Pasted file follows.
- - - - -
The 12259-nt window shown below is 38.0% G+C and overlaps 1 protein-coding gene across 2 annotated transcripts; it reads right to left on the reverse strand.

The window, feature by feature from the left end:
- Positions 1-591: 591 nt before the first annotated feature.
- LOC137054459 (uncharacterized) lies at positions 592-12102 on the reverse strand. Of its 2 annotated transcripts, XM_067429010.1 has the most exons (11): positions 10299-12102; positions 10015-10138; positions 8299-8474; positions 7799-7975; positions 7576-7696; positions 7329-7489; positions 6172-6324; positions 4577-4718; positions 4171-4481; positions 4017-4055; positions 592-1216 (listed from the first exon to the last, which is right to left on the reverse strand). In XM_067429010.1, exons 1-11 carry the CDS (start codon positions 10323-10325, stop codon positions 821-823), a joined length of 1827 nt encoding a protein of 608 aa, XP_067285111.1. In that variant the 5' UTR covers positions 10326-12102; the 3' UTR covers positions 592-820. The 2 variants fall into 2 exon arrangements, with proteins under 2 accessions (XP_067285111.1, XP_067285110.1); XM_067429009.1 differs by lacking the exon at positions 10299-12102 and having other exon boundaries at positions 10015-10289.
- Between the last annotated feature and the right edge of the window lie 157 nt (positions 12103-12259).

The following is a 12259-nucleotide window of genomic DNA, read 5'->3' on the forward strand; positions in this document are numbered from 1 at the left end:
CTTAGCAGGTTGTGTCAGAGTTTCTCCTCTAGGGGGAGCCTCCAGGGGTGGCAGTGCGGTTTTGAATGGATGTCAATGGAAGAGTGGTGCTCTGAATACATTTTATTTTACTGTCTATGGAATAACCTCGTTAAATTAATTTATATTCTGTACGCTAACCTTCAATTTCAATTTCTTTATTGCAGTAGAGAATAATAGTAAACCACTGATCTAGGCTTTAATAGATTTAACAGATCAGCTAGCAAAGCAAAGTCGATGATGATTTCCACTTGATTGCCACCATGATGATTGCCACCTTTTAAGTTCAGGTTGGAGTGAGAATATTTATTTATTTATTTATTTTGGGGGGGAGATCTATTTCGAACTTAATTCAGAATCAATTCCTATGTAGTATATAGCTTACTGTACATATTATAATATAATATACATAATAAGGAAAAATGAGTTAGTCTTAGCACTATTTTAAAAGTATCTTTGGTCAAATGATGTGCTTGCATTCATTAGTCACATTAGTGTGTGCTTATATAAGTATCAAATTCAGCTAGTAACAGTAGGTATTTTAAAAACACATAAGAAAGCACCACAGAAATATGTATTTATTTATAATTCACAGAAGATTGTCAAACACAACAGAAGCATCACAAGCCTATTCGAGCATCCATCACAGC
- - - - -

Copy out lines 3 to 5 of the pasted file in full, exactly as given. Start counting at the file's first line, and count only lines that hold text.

- Positions 1-591: 591 nt before the first annotated feature.
- LOC137054459 (uncharacterized) lies at positions 592-12102 on the reverse strand. Of its 2 annotated transcripts, XM_067429010.1 has the most exons (11): positions 10299-12102; positions 10015-10138; positions 8299-8474; positions 7799-7975; positions 7576-7696; positions 7329-7489; positions 6172-6324; positions 4577-4718; positions 4171-4481; positions 4017-4055; positions 592-1216 (listed from the first exon to the last, which is right to left on the reverse strand). In XM_067429010.1, exons 1-11 carry the CDS (start codon positions 10323-10325, stop codon positions 821-823), a joined length of 1827 nt encoding a protein of 608 aa, XP_067285111.1. In that variant the 5' UTR covers positions 10326-12102; the 3' UTR covers positions 592-820. The 2 variants fall into 2 exon arrangements, with proteins under 2 accessions (XP_067285111.1, XP_067285110.1); XM_067429009.1 differs by lacking the exon at positions 10299-12102 and having other exon boundaries at positions 10015-10289.
- Between the last annotated feature and the right edge of the window lie 157 nt (positions 12103-12259).